#64 On the degrees of skyhookery
Your letter reminded me of one of the most mind-boggling experiences I had. I watched Derren Brown’s show Miracle. In Miracle, before the segment started, he told the audience that he will use the tricks of religious healers to heal them and that there was nothing magic going on. He then conjured something that certainly looked to everyone like faith-healing. As the show ended, a family member of mine said “I don’t know… I’m still skeptical”. I was bewildered, “What?” I thought, “Skeptical that he healed them after admitting it was a trick? Or skeptical of his admission of a trick, it was a double trick and actually magic?”
The magic comparison is useful, Deutsch uses it a lot. He says that reality itself should be seen as one big conjuring trick, all the time. We have only seen behind the curtains once we’ve explained how something is done, not when we can predict what will be pulled out of the hat. But that’s enough foreshadowing.
Thank you for taking the time to specify the skyhooks we’re talking about. We agree. Skyhooks like consciousness and creativity are the ones we butt heads on. I’ll add to this. We even agree on what we call a skyhook and what we don’t. However we disagree how bad it is to be a skyhook. You condemn all skyhooks, while I think they’re necessary and there are degrees of good and bad skyhookery.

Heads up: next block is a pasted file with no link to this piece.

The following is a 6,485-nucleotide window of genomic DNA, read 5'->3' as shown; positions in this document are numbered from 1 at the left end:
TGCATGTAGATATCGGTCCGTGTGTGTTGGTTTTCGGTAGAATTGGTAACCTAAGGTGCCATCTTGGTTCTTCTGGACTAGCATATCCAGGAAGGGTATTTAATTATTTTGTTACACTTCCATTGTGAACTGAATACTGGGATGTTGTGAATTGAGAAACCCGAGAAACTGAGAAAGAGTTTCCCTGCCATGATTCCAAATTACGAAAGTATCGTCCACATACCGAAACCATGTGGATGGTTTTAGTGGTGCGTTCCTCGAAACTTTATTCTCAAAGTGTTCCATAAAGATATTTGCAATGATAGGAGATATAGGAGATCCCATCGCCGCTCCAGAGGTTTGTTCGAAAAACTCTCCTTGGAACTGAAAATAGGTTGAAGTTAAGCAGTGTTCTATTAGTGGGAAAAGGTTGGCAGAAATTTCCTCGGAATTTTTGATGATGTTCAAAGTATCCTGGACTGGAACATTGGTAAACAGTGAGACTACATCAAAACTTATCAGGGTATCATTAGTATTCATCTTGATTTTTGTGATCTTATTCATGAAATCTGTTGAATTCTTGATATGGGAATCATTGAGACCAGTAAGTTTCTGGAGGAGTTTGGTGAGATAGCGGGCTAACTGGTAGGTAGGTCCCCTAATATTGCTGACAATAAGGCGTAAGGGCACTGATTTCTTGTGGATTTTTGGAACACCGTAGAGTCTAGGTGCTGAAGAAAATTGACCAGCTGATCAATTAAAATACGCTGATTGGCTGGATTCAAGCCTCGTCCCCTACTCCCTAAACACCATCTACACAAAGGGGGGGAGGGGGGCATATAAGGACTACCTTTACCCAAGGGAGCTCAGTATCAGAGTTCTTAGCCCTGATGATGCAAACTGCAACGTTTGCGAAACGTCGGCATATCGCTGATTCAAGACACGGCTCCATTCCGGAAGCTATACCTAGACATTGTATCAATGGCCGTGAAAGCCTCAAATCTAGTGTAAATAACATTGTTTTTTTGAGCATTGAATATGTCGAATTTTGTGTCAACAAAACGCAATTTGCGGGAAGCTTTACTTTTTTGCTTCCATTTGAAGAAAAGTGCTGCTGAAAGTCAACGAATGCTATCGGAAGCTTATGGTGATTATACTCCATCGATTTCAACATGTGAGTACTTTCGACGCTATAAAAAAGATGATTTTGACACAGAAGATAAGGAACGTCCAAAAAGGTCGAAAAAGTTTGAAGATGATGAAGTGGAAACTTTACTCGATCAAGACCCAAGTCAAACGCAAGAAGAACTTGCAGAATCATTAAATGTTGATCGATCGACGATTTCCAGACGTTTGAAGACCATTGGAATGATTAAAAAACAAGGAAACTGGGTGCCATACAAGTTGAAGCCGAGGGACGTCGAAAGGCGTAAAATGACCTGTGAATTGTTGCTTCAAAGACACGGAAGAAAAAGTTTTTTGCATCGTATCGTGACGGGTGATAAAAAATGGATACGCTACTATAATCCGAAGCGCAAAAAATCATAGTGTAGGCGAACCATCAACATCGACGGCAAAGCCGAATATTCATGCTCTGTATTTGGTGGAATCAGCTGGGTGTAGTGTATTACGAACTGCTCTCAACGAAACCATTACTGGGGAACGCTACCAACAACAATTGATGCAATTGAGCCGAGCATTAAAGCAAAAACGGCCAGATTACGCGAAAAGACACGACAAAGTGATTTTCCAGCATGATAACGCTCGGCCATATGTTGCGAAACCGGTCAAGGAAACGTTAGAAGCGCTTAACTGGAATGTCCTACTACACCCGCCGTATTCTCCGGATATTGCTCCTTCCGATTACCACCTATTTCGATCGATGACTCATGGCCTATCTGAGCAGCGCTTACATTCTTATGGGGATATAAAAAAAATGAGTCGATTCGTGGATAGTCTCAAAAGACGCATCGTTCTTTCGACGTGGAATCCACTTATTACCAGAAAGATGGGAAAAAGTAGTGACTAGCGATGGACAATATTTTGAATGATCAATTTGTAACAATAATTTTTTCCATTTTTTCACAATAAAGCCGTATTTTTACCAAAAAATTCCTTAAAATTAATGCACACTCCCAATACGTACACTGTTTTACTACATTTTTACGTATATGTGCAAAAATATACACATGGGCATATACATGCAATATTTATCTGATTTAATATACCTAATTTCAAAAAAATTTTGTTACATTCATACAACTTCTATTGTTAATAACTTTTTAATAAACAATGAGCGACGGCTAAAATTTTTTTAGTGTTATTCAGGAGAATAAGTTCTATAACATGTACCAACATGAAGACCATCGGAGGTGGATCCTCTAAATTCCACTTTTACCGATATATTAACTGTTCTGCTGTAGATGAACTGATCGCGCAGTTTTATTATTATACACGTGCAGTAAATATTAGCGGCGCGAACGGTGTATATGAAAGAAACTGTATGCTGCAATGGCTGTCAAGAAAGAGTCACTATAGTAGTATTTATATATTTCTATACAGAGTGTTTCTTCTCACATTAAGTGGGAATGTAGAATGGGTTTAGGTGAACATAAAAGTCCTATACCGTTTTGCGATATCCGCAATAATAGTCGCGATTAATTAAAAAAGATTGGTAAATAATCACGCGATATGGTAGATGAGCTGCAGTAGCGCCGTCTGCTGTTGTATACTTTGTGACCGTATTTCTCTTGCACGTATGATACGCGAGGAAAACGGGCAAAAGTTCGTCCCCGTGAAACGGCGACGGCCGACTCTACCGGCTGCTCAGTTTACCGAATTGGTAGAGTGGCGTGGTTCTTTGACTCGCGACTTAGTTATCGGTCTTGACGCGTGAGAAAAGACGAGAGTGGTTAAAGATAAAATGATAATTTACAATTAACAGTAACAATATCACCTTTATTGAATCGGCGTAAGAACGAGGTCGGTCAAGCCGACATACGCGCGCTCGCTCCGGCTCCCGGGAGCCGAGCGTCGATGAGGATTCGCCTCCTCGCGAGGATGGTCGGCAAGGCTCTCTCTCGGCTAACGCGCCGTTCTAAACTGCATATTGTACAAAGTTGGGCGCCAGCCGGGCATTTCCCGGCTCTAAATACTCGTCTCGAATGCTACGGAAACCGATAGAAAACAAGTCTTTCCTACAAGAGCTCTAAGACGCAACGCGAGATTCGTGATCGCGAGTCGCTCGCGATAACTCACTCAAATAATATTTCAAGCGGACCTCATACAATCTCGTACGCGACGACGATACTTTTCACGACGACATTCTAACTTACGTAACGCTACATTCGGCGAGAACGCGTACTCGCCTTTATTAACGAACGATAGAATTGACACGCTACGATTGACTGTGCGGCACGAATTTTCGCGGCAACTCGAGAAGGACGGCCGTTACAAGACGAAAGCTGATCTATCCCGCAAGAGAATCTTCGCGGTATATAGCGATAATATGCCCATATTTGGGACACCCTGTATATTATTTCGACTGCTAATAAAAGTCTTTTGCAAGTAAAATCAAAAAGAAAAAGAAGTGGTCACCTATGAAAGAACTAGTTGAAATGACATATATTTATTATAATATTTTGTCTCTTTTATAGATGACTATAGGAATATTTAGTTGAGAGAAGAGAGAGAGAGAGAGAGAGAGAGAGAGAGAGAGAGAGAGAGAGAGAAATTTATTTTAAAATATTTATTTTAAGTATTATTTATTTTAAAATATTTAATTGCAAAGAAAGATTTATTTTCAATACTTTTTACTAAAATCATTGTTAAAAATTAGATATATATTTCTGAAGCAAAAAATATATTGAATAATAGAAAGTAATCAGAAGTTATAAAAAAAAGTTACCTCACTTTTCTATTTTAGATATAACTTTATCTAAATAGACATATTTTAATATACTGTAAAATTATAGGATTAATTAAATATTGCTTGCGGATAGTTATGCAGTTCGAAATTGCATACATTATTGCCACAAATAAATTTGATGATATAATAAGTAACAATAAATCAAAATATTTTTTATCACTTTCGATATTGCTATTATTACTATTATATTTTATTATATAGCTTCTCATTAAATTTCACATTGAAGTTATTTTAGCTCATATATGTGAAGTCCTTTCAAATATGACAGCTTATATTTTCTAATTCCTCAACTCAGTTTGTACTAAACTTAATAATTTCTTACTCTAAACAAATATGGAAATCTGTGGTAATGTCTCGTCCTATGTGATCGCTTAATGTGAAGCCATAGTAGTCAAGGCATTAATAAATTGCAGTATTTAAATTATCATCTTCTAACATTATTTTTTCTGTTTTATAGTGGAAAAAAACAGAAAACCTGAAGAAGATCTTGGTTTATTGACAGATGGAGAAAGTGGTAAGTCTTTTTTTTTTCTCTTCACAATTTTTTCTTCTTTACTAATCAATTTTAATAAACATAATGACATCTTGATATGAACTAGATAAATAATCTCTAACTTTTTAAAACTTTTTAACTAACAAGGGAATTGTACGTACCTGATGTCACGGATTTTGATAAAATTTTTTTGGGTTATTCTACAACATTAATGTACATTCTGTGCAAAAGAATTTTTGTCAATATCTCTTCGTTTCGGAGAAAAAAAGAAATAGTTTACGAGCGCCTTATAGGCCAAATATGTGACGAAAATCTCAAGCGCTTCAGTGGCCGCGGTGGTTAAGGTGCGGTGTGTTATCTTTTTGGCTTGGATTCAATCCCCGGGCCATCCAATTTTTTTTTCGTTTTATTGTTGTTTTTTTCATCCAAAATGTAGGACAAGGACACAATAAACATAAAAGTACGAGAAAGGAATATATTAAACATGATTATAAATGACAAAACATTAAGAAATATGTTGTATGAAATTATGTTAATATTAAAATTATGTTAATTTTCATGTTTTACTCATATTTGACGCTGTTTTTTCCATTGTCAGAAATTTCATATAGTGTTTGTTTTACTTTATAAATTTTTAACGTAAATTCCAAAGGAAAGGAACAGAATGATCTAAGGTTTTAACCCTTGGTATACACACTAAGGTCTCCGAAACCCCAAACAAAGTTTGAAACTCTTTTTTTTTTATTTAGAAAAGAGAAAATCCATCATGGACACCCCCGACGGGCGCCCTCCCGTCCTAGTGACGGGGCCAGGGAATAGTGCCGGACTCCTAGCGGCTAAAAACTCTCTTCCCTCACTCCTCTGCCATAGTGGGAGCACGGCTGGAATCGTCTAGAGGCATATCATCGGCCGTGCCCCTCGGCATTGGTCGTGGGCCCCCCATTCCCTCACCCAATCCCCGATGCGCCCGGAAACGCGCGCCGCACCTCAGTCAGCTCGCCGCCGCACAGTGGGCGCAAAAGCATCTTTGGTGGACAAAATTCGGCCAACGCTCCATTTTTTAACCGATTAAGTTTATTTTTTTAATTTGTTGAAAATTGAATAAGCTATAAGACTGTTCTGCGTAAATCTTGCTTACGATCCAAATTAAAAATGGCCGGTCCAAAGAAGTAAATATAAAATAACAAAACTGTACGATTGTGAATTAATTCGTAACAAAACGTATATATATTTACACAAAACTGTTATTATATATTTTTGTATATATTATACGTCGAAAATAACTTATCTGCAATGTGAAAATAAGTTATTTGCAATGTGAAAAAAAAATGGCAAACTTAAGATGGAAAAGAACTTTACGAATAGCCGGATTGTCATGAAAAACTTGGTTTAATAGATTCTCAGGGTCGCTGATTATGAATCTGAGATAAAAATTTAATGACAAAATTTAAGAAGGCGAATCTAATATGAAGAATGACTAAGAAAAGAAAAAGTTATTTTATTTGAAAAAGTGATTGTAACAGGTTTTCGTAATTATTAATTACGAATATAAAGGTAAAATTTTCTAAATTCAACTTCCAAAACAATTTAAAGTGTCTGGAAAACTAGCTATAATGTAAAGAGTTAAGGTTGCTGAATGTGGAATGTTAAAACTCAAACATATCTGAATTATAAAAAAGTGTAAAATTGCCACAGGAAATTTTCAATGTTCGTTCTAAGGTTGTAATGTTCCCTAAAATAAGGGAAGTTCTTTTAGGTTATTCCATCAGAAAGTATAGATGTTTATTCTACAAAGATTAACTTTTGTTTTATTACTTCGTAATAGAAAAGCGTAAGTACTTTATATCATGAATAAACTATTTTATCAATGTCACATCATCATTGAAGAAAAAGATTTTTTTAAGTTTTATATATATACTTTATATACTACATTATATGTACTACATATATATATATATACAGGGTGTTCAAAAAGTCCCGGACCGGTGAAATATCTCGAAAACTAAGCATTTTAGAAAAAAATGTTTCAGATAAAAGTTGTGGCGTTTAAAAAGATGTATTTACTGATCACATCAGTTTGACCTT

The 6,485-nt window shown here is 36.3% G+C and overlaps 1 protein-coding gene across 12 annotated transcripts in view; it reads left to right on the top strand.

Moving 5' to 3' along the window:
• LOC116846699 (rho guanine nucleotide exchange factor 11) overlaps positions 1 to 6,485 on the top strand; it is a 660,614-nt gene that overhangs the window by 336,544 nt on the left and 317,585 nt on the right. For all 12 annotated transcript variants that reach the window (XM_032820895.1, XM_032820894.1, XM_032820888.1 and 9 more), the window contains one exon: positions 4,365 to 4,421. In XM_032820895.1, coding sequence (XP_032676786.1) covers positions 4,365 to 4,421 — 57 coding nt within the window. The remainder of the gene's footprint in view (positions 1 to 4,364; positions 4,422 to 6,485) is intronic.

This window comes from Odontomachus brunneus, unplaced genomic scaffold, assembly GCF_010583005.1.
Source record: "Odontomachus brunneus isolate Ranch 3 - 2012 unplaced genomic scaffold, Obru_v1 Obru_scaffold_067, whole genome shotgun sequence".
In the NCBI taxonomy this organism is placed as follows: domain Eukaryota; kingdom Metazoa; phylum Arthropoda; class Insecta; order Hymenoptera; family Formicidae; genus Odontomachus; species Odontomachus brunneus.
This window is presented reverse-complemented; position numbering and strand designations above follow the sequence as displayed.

Here I explain why. This is going to be a bit more involved than a normal letter, it’s my Christmas gift to me, I mean you… you, gift for you. As you read please ignore the content of the theories and whether I’m accurately representing them, that doesn’t matter. What I’m talking about is how we make progress moving from theory to theory, concept to concept.
If you believe progress can be made in explaining the world, then that means some theories improve on other theories. Let’s say Popper improved on the major incumbent, justification from induction (remember, it doesn’t matter if this was indeed the transition that occured, I’m talking about any claimed improvement from any theory to any theory.) The incumbent theory was something like:
Knowledge is accumulated through observation of reality.
Then Popper came along with his theory:
We invent conjectures, then test them against reality and ditch what is refuted. What remains is knowledge.
Let’s say we’re convinced that the second theory is superior to the first, and that the reason we are convinced was because we determined you can’t confirm theories, you can only falsify them. So really only one bit makes this theory superior, and that’s the “test them against reality and ditch what is refuted” bit. I’ll refer to just this bit as C&R (Conjecture and Refutation).
However, C&R alone isn’t a theory of knowledge. For it to be actually explain how we make progress in knowedge, it needs other new concepts to fit around it. So bits like “we creatively invent” are complementary to C&R as a mechinism in a theory of knowledge. True, we’ve replaced one theory with its problems (what is “observation”? how does it “accumulate”?) with another theory with new problems (what is this spooky “creativity”? how is a conjecture actually “refuted”? is really all that remains, “knoweldge”?). The new theory however has a nugget of improvement that makes it a superior theory. New problems can be an indicator of progress.
These new problems beg for answers. Let’s focus on the old favourite. “Creativity” is a placeholder for where some mystery has been consolidated after the C&R part of the puzzle of knowledge has been accepted. We know its rough shape owing to the needs of C&R, and the reason the theory is around in the first place, but not much else. It’s very much mysterious.